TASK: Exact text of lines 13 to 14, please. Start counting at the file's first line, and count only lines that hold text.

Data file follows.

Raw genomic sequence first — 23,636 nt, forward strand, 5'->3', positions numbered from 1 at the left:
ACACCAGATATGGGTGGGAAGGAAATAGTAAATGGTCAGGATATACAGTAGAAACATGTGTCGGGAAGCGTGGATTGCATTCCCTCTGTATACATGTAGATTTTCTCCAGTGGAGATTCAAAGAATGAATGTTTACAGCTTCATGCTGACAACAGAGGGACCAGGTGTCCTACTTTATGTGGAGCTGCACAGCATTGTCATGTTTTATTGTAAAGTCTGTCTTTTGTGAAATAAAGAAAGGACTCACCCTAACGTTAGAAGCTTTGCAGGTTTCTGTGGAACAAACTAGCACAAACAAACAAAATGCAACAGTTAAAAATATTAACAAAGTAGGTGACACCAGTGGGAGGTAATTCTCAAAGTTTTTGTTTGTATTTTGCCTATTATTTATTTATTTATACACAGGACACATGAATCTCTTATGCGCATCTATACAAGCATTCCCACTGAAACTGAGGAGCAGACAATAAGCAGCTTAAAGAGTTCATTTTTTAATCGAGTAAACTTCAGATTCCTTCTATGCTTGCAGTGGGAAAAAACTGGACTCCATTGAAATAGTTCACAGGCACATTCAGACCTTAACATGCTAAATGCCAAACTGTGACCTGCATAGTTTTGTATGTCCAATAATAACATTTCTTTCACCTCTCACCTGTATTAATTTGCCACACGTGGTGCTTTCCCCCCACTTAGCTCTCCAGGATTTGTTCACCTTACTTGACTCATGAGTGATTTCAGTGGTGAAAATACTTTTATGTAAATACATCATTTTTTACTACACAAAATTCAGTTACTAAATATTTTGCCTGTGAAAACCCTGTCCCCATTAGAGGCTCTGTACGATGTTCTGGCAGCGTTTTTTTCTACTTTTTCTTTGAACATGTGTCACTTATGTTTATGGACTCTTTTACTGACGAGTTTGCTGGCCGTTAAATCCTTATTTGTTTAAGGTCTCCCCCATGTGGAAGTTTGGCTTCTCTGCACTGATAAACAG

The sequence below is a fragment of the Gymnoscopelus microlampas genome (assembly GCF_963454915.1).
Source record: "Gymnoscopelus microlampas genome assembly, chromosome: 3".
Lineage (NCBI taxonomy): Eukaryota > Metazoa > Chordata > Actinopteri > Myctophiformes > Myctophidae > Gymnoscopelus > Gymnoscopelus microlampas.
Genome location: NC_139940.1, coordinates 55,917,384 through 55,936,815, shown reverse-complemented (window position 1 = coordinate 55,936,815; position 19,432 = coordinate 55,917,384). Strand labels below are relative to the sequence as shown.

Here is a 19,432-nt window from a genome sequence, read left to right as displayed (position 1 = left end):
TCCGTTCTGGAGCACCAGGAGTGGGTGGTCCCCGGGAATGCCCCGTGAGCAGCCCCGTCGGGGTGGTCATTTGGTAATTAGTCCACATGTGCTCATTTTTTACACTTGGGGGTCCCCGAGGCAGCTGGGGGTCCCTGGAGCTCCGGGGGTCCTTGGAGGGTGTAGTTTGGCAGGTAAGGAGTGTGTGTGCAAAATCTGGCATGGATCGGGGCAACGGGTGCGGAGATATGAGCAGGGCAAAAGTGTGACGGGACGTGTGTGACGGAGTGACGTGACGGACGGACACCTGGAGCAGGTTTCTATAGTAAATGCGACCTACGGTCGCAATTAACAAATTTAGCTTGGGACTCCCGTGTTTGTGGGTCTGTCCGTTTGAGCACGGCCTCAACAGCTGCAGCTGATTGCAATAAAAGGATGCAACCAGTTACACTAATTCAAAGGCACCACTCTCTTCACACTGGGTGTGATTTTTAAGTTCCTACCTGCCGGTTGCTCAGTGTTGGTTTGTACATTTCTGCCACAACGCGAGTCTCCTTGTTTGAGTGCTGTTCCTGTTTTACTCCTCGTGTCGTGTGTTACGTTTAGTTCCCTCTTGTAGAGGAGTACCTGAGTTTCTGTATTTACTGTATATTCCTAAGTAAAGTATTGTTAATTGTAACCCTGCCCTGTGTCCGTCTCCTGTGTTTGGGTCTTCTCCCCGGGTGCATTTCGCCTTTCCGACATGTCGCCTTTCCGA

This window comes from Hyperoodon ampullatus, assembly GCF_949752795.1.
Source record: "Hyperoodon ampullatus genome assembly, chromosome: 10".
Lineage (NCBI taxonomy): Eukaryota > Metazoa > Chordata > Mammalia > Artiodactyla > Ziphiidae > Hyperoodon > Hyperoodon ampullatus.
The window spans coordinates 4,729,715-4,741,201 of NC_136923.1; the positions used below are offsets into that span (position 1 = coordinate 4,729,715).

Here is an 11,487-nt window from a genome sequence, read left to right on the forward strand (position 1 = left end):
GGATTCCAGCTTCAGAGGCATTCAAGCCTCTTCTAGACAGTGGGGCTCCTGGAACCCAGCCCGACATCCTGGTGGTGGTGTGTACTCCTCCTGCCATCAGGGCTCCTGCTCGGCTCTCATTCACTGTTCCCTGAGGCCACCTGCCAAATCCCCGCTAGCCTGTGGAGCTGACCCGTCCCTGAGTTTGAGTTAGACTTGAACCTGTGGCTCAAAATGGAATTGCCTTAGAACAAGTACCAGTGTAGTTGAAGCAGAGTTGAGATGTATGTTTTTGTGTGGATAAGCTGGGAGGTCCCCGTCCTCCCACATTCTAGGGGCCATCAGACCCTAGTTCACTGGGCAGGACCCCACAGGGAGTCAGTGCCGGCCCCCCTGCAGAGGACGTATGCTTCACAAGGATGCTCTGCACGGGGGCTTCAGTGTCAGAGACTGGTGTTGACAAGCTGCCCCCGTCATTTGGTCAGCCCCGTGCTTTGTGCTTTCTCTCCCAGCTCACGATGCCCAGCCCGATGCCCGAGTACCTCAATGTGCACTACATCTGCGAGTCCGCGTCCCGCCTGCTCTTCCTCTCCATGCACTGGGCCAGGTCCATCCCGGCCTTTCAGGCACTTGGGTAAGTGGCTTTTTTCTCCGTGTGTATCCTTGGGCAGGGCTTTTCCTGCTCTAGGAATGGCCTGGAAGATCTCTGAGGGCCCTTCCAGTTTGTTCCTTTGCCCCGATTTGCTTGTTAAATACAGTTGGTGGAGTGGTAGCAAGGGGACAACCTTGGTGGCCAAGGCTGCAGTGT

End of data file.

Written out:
Here is an 11,487-nt window from a genome sequence, read left to right on the forward strand (position 1 = left end):
GGATTCCAGCTTCAGAGGCATTCAAGCCTCTTCTAGACAGTGGGGCTCCTGGAACCCAGCCCGACATCCTGGTGGTGGTGTGTACTCCTCCTGCCATCAGGGCTCCTGCTCGGCTCTCATTCACTGTTCCCTGAGGCCACCTGCCAAATCCCCGCTAGCCTGTGGAGCTGACCCGTCCCTGAGTTTGAGTTAGACTTGAACCTGTGGCTCAAAATGGAATTGCCTTAGAACAAGTACCAGTGTAGTTGAAGCAGAGTTGAGATGTATGTTTTTGTGTGGATAAGCTGGGAGGTCCCCGTCCTCCCACATTCTAGGGGCCATCAGACCCTAGTTCACTGGGCAGGACCCCACAGGGAGTCAGTGCCGGCCCCCCTGCAGAGGACGTATGCTTCACAAGGATGCTCTGCACGGGGGCTTCAGTGTCAGAGACTGGTGTTGACAAGCTGCCCCCGTCATTTGGTCAGCCCCGTGCTTTGTGCTTTCTCTCCCAGCTCACGATGCCCAGCCCGATGCCCGAGTACCTCAATGTGCACTACATCTGCGAGTCCGCGTCCCGCCTGCTCTTCCTCTCCATGCACTGGGCCAGGTCCATCCCGGCCTTTCAGGCACTTGGGTAAGTGGCTTTTTTCTCCGTGTGTATCCTTGGGCAGGGCTTTTCCTGCTCTAGGAATGGCCTGGAAGATCTCTGAGGGCCCTTCCAGTTTGTTCCTTTGCCCCGATTTGCTTGTTAAATACAGTTGGTGGAGTGGTAGCAAGGGGACAACCTTGGTGGCCAAGGCTGCAGTGT